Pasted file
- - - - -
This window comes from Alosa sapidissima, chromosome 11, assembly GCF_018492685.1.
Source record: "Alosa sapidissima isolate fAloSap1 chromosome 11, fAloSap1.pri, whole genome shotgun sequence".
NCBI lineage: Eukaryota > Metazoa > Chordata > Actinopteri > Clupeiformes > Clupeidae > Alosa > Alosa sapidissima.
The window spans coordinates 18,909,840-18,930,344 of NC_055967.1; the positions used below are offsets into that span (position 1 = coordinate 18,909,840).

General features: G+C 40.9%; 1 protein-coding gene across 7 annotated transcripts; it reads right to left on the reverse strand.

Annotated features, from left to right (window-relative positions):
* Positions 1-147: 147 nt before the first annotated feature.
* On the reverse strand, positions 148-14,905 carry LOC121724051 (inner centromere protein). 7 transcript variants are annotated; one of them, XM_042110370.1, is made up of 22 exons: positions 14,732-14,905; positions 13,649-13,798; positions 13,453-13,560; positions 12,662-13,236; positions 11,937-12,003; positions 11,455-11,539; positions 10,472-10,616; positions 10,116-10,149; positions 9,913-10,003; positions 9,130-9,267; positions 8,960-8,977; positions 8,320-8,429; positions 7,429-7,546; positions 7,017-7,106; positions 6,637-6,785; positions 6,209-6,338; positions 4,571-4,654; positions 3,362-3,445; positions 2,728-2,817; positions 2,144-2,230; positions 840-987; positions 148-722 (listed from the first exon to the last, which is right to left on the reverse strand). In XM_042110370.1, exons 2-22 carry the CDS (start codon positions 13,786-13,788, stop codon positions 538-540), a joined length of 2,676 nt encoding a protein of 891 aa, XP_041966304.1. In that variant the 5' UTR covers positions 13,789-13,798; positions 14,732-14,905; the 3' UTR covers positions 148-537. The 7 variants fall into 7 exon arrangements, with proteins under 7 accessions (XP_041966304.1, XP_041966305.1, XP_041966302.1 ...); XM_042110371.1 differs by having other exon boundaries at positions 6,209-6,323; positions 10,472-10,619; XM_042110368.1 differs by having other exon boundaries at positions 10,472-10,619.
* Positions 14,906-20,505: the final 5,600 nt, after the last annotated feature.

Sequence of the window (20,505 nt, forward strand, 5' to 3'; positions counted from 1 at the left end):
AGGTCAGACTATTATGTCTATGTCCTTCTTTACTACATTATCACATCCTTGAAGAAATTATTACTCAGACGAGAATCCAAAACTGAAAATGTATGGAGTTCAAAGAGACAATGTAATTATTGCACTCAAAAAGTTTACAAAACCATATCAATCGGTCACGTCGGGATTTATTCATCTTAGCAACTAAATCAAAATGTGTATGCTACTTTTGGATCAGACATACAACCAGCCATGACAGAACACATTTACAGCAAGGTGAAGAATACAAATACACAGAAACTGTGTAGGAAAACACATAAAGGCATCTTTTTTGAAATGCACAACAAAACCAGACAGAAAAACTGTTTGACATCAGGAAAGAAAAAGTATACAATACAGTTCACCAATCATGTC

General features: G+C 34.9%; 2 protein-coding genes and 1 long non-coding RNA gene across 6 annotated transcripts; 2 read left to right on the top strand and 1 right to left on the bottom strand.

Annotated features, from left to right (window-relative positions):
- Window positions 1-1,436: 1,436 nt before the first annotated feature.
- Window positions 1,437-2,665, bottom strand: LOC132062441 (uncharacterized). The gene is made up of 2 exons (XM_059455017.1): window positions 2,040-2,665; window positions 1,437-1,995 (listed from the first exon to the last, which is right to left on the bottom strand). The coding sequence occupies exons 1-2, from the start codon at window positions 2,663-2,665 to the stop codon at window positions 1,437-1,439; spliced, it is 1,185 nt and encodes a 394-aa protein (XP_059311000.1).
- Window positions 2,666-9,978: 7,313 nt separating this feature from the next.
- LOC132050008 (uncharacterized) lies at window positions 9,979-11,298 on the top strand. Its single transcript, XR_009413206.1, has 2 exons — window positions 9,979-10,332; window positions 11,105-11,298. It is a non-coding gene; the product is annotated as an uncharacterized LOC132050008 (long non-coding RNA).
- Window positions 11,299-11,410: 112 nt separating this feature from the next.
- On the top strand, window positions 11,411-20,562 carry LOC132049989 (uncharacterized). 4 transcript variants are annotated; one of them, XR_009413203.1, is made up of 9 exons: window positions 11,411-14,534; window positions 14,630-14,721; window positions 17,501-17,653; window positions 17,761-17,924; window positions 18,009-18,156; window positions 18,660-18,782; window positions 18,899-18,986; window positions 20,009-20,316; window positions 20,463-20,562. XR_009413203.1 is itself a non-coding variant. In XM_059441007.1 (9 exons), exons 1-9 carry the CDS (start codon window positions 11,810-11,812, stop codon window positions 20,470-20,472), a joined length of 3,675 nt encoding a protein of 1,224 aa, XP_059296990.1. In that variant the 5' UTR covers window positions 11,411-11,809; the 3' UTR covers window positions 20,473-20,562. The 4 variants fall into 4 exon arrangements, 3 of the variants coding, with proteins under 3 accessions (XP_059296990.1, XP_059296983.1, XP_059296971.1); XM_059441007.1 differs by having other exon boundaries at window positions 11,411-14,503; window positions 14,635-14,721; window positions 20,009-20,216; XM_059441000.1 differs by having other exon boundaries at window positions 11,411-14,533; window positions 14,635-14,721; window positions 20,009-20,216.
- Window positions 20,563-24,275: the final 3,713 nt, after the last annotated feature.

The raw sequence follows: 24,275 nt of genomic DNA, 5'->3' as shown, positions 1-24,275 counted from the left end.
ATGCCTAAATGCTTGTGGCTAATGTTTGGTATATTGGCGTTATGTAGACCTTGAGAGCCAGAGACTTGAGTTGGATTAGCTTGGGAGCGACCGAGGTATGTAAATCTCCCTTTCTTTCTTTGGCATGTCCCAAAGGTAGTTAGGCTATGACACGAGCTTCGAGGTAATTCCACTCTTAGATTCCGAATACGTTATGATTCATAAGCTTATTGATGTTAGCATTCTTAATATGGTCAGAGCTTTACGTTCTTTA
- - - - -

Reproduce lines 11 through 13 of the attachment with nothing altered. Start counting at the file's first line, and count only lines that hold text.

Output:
AGGTCAGACTATTATGTCTATGTCCTTCTTTACTACATTATCACATCCTTGAAGAAATTATTACTCAGACGAGAATCCAAAACTGAAAATGTATGGAGTTCAAAGAGACAATGTAATTATTGCACTCAAAAAGTTTACAAAACCATATCAATCGGTCACGTCGGGATTTATTCATCTTAGCAACTAAATCAAAATGTGTATGCTACTTTTGGATCAGACATACAACCAGCCATGACAGAACACATTTACAGCAAGGTGAAGAATACAAATACACAGAAACTGTGTAGGAAAACACATAAAGGCATCTTTTTTGAAATGCACAACAAAACCAGACAGAAAAACTGTTTGACATCAGGAAAGAAAAAGTATACAATACAGTTCACCAATCATGTC

General features: G+C 34.9%; 2 protein-coding genes and 1 long non-coding RNA gene across 6 annotated transcripts; 2 read left to right on the top strand and 1 right to left on the bottom strand.

Annotated features, from left to right (window-relative positions):